Toddler Development Activities
Toddlers grow and develop at their own pace. According to Cathy Malley, a Cooperative Extension Educator with the University of Connecticut, many toddlers strive for independence, but don’t possess the necessary skills to perform certain tasks or express themselves, which can be frustrating for both the child and the parents 2. Use games and fun activities to enhance your toddler’s cognitive, physical, social and verbal development.
Help your toddler develop his social and emotional skills by playing a game of “Follow Mommy.” Stand your toddler in front of you and instruct him to mimic all your motions, much like the game “Simon Says.” For instance, stand on one foot and tell your toddler to do the same. Do a silly dance move and encourage your toddler to mimic your movements. You can also provide your toddler with simple instructions, such as “touch your nose” or “touch Mommy’s elbow.” Keep the movements simple and if your toddler is having trouble, help him by pointing at the body part first.
Performing Simple Tasks
Provide your toddler with simple one- or two-step tasks to help build his verbal and motor skills. For instance, instruct your toddler to pick up his toys and place them into a plastic tote or toy box. An older toddler can handle removing his coat and hanging it on the back of a chair or a low hook. If your toddler doesn’t quite catch on, keep repeating the instructions before intervening. If he cannot figure out how to complete the task, it might be too complicated. As your toddler matures, create more complicated, multistep tasks, such as organizing spoons in a drawer or sorting the family’s laundry.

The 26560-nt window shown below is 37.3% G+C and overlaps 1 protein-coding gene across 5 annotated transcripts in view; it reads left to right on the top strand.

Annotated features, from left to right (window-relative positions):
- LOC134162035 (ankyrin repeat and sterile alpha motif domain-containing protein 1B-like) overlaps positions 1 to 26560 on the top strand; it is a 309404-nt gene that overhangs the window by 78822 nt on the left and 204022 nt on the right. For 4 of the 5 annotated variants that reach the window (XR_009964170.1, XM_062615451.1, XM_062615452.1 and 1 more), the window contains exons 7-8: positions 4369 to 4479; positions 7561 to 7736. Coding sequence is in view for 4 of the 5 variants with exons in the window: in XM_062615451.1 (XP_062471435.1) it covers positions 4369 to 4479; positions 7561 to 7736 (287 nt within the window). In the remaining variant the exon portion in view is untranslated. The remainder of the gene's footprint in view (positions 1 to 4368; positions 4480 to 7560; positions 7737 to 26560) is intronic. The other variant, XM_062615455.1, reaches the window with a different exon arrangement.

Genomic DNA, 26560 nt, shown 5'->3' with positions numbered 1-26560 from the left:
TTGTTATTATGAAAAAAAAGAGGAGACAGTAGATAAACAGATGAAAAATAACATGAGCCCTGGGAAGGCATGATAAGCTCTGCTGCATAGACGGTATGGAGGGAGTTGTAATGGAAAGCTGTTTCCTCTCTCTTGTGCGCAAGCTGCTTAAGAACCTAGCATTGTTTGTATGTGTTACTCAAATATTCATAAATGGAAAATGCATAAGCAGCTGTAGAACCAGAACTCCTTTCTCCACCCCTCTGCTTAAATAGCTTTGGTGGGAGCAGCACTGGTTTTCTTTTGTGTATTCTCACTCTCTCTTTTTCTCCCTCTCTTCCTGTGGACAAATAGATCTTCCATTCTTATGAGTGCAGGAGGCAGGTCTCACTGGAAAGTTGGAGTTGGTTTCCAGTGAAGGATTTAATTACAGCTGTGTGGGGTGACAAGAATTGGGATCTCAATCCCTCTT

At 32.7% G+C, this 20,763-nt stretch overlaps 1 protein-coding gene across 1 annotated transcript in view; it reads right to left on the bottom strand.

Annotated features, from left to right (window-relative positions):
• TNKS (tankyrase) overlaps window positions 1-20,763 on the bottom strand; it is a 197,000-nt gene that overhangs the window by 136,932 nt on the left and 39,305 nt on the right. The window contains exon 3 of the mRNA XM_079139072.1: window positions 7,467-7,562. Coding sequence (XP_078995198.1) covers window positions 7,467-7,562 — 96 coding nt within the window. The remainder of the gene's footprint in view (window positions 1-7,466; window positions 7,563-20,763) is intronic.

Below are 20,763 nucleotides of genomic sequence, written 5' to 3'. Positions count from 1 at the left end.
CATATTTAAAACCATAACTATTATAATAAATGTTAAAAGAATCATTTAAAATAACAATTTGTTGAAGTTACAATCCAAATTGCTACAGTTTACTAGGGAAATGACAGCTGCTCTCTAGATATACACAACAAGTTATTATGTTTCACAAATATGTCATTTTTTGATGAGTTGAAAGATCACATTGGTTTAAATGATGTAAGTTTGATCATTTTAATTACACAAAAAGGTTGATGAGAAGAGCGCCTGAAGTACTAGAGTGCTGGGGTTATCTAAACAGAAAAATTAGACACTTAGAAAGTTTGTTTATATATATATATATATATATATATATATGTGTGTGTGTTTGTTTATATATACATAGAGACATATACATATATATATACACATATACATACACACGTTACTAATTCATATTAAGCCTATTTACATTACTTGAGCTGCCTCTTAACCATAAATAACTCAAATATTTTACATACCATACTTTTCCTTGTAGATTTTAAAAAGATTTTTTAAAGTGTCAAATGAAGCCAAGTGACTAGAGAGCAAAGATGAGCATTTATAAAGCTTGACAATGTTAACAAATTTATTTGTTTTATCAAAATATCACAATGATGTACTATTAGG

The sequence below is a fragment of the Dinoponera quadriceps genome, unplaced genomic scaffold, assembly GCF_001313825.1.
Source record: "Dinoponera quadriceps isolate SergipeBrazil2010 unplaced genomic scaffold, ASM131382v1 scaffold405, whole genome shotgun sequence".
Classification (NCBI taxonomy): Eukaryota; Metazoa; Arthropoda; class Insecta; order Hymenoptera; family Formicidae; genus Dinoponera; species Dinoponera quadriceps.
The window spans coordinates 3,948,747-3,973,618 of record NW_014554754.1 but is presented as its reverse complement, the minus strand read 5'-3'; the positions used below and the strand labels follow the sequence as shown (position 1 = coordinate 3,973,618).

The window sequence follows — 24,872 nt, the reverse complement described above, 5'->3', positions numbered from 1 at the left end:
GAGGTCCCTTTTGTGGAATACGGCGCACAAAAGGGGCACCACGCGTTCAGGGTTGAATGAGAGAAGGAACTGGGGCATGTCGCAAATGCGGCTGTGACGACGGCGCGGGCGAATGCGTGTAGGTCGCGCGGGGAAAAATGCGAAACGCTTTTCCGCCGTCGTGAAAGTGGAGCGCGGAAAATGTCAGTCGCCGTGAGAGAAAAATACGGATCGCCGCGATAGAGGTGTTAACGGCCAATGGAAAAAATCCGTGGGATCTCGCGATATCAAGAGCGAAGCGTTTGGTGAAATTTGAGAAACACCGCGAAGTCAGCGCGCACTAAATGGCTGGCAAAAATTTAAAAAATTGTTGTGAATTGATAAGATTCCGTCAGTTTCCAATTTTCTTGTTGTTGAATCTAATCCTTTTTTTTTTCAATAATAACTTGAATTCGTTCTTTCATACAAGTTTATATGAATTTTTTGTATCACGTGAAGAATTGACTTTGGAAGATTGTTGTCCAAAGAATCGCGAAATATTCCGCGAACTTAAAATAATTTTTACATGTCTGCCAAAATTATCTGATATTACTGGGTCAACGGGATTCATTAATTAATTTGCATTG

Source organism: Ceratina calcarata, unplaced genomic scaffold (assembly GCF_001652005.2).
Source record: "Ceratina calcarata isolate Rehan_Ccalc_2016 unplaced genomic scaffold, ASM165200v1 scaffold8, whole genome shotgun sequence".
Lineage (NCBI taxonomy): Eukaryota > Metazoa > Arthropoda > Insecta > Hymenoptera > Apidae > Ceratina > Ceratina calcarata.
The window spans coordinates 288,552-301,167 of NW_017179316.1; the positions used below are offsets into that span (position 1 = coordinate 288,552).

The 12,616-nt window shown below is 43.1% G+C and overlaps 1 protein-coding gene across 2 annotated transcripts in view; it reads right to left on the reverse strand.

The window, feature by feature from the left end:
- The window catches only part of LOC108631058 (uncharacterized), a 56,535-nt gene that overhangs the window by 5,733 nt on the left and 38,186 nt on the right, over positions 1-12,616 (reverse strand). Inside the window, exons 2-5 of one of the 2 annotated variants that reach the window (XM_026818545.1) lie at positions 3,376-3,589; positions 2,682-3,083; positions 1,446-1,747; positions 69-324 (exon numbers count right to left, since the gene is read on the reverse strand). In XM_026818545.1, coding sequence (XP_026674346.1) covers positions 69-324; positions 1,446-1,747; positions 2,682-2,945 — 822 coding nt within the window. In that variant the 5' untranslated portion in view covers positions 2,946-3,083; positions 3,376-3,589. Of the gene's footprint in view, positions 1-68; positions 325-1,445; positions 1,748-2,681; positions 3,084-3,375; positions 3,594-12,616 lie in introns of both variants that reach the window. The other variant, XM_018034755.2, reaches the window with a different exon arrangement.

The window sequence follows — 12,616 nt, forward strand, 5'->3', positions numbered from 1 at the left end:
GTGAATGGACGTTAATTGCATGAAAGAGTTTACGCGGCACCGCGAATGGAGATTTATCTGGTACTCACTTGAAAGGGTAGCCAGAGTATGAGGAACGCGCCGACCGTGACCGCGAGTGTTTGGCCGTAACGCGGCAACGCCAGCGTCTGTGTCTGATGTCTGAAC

Zero to Three provides parents with a fun activity to build motor skills while sparking the child's imagination. Cut out two or three large green circles from poster board. Toss the circles around your living room or outside, weather permitting. Instruct the toddler to hop from one lily pad to another, just like a real frog. While the toddler is jumping, ask him to describe what he’s doing and explain that this is how frogs move. Allow your toddler’s imagination to take the lead by asking him to give himself a froggy name and a simple story to go along with the game. For instance, the frog could be searching for a princess to kiss or heading home to his Mommy and Daddy frog after day care.
Spark your toddler’s imagination and improve his social skills by organizing a dress-up playdate. Invite three or four toddlers and provide them with plenty of clothing to play dress-up, including jewelry, dresses and everything else they need to put on a show or simply have fun. Zero to Three also suggests that parents help a toddler host a teddy tea party. Allow your toddler’s imagination to lead where the dress-up pretend play and tea party goes, but feel free to engage your toddler with a variety of questions. For instance, ask about which cookie is the teddy’s favorite or if the teddy lives with his Mommy and Daddy, just like your child.
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